by | Feb 19, 2019 | Philosophy, Poetry

Shakespeare writes of mercy falling as the “gentle rain from heaven”. Rain doesn’t always fall; in a Scotch mist it drifts, almost suspended.

A medieval poet yearned in the warm rain:

Westron wind, when wilt thou blow?

The warm rain down doth rain.

Oh, that my love were by my side

And I in her arms again.


It was no warm and gentle rain that fell for forty days and nights in Noah’s day. It is the rain that lashes our cheeks in the gale, drives horizontally before the roaring wind, and seems to go on forever, that seems to have been invented as a punishment for human wickedness. Perhaps with global warming we have invented our own substitute?

But – we have since been told that God sends the sun to shine and the rain to fall on the just, and on the unjust, I don’t think the good people at the local Christian school believed that God deliberately washed a naughty bulb grower’s livelihood off the top of the hill, to present them, at the bottom, with a layer of rich soil and a glory of springtime daffodils.

During the Gulf War we were shown the people of southern Iraq moving among the silt islands formed by many generations of Biblical rains. In this flood prone area they lived on their reed boats together with wives and children, cows and sheep and goats and donkeys, for all the world like miniature arks; whether they shaped the story of the flood or learned from it, who knows?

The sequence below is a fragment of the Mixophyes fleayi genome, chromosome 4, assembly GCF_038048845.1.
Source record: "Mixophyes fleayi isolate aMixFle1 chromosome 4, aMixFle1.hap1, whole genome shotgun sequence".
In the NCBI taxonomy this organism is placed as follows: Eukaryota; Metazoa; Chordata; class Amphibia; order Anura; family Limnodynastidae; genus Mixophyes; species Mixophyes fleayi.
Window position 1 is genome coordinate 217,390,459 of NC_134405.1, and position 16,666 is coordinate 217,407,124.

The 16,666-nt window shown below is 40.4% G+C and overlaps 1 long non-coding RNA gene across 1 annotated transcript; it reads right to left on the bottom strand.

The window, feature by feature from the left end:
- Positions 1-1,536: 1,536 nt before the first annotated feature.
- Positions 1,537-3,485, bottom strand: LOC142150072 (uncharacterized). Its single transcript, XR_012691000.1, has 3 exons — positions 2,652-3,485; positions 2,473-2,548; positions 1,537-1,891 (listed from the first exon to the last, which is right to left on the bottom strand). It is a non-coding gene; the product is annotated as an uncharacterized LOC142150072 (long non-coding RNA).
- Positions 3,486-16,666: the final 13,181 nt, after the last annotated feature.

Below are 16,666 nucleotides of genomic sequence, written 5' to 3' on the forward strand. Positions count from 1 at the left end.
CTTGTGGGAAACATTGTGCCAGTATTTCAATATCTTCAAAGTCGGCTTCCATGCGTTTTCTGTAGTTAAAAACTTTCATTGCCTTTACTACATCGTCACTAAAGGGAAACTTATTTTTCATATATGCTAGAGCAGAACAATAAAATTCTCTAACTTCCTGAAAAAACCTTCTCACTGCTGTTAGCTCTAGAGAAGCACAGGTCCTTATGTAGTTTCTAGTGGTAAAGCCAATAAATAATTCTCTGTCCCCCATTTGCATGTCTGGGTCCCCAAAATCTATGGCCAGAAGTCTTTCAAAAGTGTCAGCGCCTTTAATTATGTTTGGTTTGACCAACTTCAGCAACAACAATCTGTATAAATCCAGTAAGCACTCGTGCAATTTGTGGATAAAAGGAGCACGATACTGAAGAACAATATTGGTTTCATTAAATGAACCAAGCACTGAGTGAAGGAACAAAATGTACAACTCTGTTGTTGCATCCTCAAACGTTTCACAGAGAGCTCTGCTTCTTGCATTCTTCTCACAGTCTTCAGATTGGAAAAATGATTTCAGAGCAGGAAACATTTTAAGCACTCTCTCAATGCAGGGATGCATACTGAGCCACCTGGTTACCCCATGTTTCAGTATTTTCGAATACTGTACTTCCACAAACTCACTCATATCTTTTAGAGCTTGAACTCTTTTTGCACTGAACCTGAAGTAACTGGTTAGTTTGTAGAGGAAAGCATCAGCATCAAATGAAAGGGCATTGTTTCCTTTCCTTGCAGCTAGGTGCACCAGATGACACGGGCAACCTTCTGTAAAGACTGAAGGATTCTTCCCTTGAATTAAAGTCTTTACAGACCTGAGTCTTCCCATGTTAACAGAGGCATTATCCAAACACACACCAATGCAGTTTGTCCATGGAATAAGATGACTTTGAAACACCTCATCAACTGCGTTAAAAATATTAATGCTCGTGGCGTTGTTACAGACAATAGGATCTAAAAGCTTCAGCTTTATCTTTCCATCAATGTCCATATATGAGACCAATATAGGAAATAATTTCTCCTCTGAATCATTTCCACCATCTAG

North of Bangladesh, the devastated forests no longer hold back and control the rainfall, and thousands die when the lowlands flood. One man’s bank account is death to whole villages – somewhere else.

What the swamp dwellers of Iraq did learn, is a common sense way of living with rain, and punishment and death came to them only from man.

Yet the planet is renewed by natural disasters, its soil enriched by flood-born silt, and the rain of volcanic dust. Common sense should tell us to avoid living on flood plains, volcanic slopes, and fault lines.

It might not be much comfort when it is on our own property that too much rain falls; but still we do well to remember that:

One man’s loss is another man’s daffodils.